New Handheld UV Sanitizing Unit

New Handheld UV Sanitizing Unit

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Lightweight handheld disinfecting wand. 800 Watts of power. Required exposure, 5 seconds for greater than 90% reduction of Covid-19. Power requirements, 15 amps 110 volts. Appropriate Personal Protective Equipment is required. Made in the USA. Ultraviolet (UV) light is a form of light that is invisible to the human eye. It occupies the portion of the electromagnetic spectrum between X-rays and visible light. The sun emits ultraviolet light; however, much of it is absorbed by the earth’s ozone layer. Scientists have known for decades that broad-spectrum UV light, which has a wavelength of between 200 to 400 nanometers (nm), is highly effective at killing bacteria and viruses by destroying the molecular bonds that hold their DNA together. This conventional UV light is routinely used to decontaminate surgical equipment. Unlike chemical approaches to water disinfection, UV provides rapid, effective inactivation of microorganisms through a physical process. When bacteria, viruses and protozoa are exposed to wavelengths of UV light, they are rendered incapable of reproducing and infecting. UV light has demonstrated efficiency against pathogenic organisms, including those responsible for cholera, polio, typhoid, hepatitis and other bacterial, viral and parasitic diseases. A significant body of scientific research has proven UV light’s ability to inactivate an extensive list of pathogenic bacteria, viruses and protozoa. UV offers a key advantage over chlorine-based disinfection, due to its ability to inactivate protozoa. Rep. Greg Murphy, a Republican who represents North Carolina’s 3rd Congressional District, referenced the claim in a March video posted on his Twitter account. Murphy, a physician who worked in urology and renal transplantation, in the video stands in scrubs in front of a large white board and shares tips to prevent the spread of the coronavirus. One of the items on the list is “Sunlight (UV light) can kill the virus.” “Ultraviolet is able to kill COVID-19 if it is exposed to the concentrated UV ray in a certain amount of time and distance,” she said to AFP Fact Check. Most likely, it will be in the light bulb or lamp as the natural UV from the sun is not strong enough to kill it. The World Health Organization agrees.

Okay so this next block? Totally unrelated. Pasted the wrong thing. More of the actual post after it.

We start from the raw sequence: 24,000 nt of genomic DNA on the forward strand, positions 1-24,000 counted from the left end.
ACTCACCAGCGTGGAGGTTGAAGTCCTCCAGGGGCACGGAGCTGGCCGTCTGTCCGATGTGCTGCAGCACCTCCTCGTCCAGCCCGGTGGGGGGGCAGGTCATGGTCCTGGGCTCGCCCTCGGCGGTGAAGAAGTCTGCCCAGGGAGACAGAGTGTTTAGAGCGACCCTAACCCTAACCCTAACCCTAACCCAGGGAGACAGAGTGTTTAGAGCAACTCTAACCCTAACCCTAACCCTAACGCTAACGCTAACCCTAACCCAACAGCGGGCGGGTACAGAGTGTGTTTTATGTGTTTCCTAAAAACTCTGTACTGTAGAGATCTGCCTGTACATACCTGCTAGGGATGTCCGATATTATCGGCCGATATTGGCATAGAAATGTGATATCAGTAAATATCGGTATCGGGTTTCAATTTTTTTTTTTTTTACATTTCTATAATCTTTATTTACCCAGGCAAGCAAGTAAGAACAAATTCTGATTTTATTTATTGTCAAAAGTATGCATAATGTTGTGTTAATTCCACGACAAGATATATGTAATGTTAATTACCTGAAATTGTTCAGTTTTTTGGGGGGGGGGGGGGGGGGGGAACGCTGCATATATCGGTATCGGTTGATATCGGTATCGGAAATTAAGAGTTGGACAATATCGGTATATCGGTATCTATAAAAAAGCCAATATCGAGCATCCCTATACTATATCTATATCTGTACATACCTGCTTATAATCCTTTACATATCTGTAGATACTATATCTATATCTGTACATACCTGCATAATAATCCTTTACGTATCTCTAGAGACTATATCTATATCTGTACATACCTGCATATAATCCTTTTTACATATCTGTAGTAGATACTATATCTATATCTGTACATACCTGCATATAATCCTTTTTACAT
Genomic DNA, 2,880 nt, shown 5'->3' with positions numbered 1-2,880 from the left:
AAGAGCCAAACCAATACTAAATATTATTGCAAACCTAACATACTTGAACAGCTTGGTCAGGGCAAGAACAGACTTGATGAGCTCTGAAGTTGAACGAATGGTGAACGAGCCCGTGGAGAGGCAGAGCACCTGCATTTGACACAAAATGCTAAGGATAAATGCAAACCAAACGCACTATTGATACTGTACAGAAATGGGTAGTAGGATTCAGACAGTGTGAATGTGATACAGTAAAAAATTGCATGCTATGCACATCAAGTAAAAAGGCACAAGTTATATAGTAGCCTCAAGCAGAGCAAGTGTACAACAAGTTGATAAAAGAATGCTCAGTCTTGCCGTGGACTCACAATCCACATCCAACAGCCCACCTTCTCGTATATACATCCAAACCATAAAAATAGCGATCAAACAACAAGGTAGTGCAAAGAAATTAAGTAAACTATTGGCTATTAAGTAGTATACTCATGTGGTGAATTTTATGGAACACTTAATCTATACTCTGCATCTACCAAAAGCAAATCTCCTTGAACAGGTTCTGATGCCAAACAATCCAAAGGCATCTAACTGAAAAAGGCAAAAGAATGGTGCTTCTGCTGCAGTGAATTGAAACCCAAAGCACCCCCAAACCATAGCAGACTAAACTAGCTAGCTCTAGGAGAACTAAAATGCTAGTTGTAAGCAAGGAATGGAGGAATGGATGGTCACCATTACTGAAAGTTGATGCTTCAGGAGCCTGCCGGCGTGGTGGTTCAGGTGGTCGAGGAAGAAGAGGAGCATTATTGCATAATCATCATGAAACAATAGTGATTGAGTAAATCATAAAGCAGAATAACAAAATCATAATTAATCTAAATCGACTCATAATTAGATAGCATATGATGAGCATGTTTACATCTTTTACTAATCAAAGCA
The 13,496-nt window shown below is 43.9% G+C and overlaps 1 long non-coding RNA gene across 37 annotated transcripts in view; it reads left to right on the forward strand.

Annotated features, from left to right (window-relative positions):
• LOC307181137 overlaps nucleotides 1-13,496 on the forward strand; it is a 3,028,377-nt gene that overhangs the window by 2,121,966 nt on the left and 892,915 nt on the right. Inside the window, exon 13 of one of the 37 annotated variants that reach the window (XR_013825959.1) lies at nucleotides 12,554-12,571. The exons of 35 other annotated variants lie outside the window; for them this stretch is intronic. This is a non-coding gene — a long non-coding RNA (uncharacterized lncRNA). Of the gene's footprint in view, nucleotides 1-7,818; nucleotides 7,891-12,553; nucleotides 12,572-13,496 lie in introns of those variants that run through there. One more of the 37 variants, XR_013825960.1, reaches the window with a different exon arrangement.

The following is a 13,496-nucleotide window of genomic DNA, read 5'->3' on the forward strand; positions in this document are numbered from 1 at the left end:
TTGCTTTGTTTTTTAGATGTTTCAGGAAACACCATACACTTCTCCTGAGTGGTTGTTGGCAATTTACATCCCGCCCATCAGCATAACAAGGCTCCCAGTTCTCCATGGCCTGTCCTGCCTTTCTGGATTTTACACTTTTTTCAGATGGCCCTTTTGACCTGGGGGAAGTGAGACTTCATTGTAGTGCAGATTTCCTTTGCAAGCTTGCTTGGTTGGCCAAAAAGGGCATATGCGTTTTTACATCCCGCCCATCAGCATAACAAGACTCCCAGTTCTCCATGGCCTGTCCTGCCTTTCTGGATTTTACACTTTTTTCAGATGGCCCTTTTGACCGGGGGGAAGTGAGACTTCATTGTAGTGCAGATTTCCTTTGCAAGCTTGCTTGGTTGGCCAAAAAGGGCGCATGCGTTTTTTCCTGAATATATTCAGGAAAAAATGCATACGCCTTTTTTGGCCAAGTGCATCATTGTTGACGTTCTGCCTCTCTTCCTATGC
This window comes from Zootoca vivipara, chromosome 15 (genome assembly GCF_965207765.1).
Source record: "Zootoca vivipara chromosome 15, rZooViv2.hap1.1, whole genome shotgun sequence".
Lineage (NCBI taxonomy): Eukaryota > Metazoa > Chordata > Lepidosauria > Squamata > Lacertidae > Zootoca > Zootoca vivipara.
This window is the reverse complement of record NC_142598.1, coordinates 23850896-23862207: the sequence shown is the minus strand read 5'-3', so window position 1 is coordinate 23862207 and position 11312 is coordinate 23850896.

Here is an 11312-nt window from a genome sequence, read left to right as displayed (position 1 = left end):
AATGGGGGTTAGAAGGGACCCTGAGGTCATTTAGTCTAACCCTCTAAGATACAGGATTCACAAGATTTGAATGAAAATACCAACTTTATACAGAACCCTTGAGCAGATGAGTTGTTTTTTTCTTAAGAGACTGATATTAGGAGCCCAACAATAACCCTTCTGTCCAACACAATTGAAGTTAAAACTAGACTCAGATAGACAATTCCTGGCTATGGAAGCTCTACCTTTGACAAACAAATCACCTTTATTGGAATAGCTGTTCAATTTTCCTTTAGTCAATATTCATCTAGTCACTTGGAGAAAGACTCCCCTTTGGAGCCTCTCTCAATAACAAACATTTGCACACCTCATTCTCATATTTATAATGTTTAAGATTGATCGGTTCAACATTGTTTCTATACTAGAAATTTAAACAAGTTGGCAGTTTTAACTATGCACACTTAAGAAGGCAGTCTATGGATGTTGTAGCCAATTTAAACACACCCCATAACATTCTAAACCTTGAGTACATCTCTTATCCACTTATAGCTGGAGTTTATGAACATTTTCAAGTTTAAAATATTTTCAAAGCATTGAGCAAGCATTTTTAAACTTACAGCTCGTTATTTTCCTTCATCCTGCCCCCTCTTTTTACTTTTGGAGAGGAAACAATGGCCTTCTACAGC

Uv light, specifically between 200-280nm[i] (uvc or the germicidal range), inactivates (aka, ‘kills’) at least two other coronaviruses that are near-relatives of the covid-19 virus1) SARS-CoV-1[ii] and 2) MERS-CoV[iii] [iv] [v]. An important caveat is this inactivation has been demonstrated under controlled conditions in the laboratory. The effectiveness of UV light in practice depends on factors such the exposure time and the ability of the UV light to reach the viruses.